Yes, there are problems with science-based medicine, specifically the way it interacts with capitalism (see Bad Science for more on this). And Melissa rightfully points out in the comments that medical trials need to include more marginalized populations. But modern, science-based medicine has lengthened our lifespans, given us birth control and abortion, made it possible for transfolk to physically transition, and afforded new opportunities to the disabled. Don't we owe it a little more respect than to say, "reflexively privileging Western medicine, which is best at serving the needs of financially privileged straight white thin generally able-bodied cis men, serves the narratives of the Patriarchy"?
So that's one example of how my favorite feminist blogs can be insufficiently skeptical. (There are plenty others, but I'm already headed for tl;dr territory.) It's posts like those that make me feel that I cannot make my Internet home entirely within the feminist blogosphere.
But I can't migrate to the skeptical blogosphere either. Though skeptical bloggers should be using their well-developed senses of critical thinking to examine their own prejudices, this just doesn't seem to be the case.
Sure, skeptical bloggers are generally progressive folks. They tend to be pro-gay marriage, pro-choice, anti-censorship, etc. But the safe space that you see on feminist blogs, where racism/sexism/homophobic/etc. are not acceptable, is not present in the skeptical blogosphere, perhaps because the skeptical movement is dominated by white, cisgender, straight, able-bodied men. Here's an example: about a month ago, Skepchick had a post up about the kerfuffle over the removal of n-word from Huck Finn. The author rightfully condemned the proposal, but in his condemnation he wrote:
Did he discover that Twain was not commenting on an atrocity of the time the book was set, but simply writing a buddy story about Huck and Jim that we can update every couple of decades to suit our current culture? I can't wait for the version with the rapping river boat captains, or the version where the Widow Douglas and Miss Watson sign on as a couple of skank 'ho's on The Bachelor.
Sweet Stephen Jay Gould's ghost, what was this poster thinking?? In case it's too subtle for you, he equated modern Black culture with rap and "skank 'ho's." What an evenhanded, neutral representation of an oppressed minority culture! It's as though a Kanye West music video came to life in the form of words on a skeptic blog.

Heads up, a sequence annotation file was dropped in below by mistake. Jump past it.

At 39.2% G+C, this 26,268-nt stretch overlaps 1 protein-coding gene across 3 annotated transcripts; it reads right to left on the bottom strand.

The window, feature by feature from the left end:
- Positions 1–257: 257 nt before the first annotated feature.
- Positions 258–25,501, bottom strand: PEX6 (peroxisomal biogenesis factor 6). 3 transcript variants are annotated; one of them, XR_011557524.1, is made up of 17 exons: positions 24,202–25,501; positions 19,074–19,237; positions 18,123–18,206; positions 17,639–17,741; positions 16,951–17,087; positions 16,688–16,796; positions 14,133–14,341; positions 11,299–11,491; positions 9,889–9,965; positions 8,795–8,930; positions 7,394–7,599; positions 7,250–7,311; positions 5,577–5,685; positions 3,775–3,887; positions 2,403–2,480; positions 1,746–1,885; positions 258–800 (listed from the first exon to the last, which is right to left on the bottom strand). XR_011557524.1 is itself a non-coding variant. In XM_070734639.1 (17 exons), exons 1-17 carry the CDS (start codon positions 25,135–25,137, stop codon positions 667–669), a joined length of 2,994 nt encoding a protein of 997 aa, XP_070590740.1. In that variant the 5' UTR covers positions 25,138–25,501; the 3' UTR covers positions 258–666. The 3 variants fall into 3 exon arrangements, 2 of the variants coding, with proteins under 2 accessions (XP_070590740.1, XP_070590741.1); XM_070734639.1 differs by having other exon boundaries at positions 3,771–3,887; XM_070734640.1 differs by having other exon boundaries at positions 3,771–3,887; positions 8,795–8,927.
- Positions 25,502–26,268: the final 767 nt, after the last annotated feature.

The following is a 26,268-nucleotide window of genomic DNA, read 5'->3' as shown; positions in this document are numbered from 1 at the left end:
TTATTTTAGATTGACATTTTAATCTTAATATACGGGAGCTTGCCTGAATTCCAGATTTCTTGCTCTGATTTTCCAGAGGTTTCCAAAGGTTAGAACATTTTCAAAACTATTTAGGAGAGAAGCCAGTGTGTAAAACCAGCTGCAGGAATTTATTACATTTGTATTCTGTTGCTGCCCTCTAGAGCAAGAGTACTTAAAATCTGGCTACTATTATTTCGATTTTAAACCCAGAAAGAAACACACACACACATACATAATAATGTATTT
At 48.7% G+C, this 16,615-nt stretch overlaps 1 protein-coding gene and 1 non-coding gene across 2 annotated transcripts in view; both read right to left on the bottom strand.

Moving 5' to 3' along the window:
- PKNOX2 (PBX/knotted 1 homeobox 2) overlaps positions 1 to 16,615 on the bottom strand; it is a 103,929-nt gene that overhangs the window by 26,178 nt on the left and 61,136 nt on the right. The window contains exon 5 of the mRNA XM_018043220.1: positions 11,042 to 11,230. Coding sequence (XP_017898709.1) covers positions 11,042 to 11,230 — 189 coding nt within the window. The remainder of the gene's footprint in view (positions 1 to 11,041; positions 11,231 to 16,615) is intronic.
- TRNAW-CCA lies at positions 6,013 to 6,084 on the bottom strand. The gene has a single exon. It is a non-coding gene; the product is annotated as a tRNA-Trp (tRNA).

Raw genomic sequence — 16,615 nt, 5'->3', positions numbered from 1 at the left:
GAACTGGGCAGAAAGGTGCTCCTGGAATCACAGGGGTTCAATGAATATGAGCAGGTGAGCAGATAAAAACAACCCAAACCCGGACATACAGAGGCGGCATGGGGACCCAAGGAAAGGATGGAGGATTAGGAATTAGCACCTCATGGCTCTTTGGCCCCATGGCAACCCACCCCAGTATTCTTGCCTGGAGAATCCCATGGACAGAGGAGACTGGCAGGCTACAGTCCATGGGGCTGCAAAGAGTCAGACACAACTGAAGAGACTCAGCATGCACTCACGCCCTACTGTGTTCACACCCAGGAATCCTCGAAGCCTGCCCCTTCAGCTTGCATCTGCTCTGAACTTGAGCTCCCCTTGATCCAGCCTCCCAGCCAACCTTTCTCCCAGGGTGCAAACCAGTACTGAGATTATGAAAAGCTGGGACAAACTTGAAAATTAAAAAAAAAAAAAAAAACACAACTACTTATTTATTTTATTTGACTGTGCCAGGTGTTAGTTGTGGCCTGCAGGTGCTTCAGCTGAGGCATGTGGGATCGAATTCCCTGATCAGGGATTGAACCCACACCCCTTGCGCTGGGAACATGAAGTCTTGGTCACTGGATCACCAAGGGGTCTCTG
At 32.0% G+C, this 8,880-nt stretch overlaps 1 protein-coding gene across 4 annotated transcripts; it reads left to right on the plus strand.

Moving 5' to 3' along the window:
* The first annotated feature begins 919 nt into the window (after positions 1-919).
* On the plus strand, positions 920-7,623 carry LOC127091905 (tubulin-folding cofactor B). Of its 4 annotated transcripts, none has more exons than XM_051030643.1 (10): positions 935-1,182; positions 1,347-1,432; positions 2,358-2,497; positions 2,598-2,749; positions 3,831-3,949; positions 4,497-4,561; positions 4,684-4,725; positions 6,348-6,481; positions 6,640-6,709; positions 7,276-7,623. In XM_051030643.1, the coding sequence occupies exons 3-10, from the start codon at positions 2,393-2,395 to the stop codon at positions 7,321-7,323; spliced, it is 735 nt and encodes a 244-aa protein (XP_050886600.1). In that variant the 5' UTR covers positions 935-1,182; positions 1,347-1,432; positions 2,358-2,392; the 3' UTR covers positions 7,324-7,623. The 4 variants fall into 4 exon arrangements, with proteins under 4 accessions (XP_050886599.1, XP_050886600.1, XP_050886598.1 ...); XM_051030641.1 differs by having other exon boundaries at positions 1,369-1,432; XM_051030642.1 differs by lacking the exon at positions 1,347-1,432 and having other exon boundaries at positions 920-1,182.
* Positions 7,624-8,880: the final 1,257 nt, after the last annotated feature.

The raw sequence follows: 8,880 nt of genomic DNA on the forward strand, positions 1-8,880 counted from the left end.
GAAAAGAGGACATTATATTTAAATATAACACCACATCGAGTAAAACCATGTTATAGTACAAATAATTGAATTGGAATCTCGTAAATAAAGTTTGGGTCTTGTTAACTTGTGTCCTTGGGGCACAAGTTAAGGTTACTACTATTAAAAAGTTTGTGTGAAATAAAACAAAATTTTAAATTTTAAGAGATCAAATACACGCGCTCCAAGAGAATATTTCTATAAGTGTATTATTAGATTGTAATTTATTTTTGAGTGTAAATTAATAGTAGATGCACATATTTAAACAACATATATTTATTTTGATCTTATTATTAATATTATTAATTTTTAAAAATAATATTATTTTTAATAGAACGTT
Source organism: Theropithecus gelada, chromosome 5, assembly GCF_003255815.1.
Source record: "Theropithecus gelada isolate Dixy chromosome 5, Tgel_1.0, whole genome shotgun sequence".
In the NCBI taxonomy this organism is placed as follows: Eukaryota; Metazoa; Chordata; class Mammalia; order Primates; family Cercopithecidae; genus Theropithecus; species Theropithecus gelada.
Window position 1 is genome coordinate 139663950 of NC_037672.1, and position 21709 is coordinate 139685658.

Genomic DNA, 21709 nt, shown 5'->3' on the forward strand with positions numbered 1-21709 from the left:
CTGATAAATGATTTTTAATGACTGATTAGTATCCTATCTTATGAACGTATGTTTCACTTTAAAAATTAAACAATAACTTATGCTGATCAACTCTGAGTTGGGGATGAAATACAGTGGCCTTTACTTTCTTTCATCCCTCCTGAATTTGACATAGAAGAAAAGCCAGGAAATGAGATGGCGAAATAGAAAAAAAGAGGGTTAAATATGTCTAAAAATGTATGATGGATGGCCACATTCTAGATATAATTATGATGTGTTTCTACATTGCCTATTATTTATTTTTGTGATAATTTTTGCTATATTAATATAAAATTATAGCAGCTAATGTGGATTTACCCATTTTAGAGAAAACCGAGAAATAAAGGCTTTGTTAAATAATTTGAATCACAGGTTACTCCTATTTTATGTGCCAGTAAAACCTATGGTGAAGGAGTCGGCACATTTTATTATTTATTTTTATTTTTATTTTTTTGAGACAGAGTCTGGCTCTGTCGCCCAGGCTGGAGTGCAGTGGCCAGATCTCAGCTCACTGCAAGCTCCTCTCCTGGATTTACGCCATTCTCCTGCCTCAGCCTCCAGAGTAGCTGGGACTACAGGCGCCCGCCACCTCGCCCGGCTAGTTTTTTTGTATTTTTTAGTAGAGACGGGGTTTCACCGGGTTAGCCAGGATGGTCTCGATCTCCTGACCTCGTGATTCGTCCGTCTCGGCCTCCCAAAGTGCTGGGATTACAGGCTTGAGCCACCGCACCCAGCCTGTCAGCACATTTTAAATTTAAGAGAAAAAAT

Even on consciously progressive skeptic blogs like the Friendly Atheist, the comment threads can devolve into rampant, ugly sexism. (I wanted to post a link to a discussion I found particularly offensive, but the post where I believe it happened seems to have been scrubbed of all evidence of the back-and-forth between the misogynist and the women who protested his comments. I'm not a fan of this revisionism; I'd prefer the offending comments be hidden [i.e. accessible an extra click], with a note from the mod as to why it's unacceptable on that site.)
So what's a feminist skeptic to do?
Personally, I've only found one blog that meets in the middle of my two deep-seated identities, and that's Pandagon. This is Amanda Marcotte's baby, and she attacks both social justice issues and skeptical issues with unmatched rigor. More and more these days, I find myself sharing all her articles with my Google Reader followers, posting them on Facebook, doing whatever I can to spread her opinions across the Internet. We need more bloggers like her.
Just don't expect me to answer the call! I happened to have time to write this all up today because I'm home sick. Otherwise I'd be running around on my usual hectic schedule of full-time job, part-time school, and constant, time-consuming disease management. I'll continue my daily posts taking down Failbook, though, because it's a good outlet for my extreme frustration with popular culture. And maybe for my 100th post, we can dive back into this topic.